Showdown at the ok corral: low-fat vs. low-carb diet plans
by Leyla Muedin, RD
"Effects of variation in protein and carbohydrate intake on body mass and composition during energy restriction: a meta-regression" - Am J Clin Nutr. 2006; 83: 260-74.
Low-carbohydrate, high-protein (LC-HP) diets have finally been vindicated as scientific research clearly underscores their benefits in weight loss.
It is already known and accepted that a low-carbohydrate, high-protein diet is useful in weight loss and blood sugar stabilization. Other advantages include a significant reduction in serum triglycerides, improved cholesterol ratios, and increased satiation (the "full" feeling that tells us we're finished with our meal) and post-meal satiety (feeling satisfied until the next meal).
This breaking study in the American Journal of Clinical Nutrition goes further to determine the effects of a LC-HP diet on body composition. In other words, on such an eating plan, are we losing muscle or fat?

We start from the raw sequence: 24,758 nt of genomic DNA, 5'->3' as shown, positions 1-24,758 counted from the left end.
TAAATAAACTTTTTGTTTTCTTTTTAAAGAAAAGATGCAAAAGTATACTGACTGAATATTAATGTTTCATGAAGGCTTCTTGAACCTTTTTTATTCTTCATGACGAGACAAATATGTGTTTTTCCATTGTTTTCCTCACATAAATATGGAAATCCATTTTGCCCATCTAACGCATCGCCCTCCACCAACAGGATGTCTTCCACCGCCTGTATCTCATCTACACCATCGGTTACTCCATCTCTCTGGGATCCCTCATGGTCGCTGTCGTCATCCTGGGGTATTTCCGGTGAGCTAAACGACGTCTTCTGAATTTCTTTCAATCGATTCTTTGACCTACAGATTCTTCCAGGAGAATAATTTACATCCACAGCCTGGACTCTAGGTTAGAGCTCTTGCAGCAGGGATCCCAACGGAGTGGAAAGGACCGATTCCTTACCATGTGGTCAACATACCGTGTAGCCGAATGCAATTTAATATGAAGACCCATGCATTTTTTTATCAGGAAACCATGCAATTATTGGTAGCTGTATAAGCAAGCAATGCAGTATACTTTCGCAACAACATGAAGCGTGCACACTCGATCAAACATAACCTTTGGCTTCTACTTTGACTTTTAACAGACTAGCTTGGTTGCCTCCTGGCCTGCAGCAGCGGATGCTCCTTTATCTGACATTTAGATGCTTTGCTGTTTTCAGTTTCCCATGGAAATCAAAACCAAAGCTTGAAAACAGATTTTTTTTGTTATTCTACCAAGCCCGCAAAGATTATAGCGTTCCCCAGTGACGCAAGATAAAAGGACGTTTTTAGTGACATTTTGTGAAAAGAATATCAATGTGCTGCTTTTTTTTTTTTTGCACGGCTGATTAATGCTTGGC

The study clearly shows that a LC-HP diet is protein-sparing. After four weeks on a 1,000-calorie diet, those participants on the LC-HP diet (less than 35-41% carbohydrate) showed a 4.5 pounds greater loss of fat mass, a 1.29% greater loss of body fat, and an overall weight loss of 3.8 pounds more than on a higher carbohydrate diet. After 12 weeks, these differences increased to a 12 pounds greater loss of fat mass, a 3.6% greater loss of body fat, and an overall weight loss of 14.5 pounds more than on a higher carbohydrate diet. That means we preserve more lean muscle mass and lose more body fat as compared with a low-fat, high-carbohydrate diet. In addition, higher protein intakes resulted in 2.6 pounds greater retention of lean body mass vs. a standard moderate protein diet. This may explain why LC-HP dieters experience improved observable changes in body shape.
With all the scientific evidence now underscoring the metabolic advantages of a LC-HP diet, the time has come to make this approach a mainstay in weight loss and maintenance.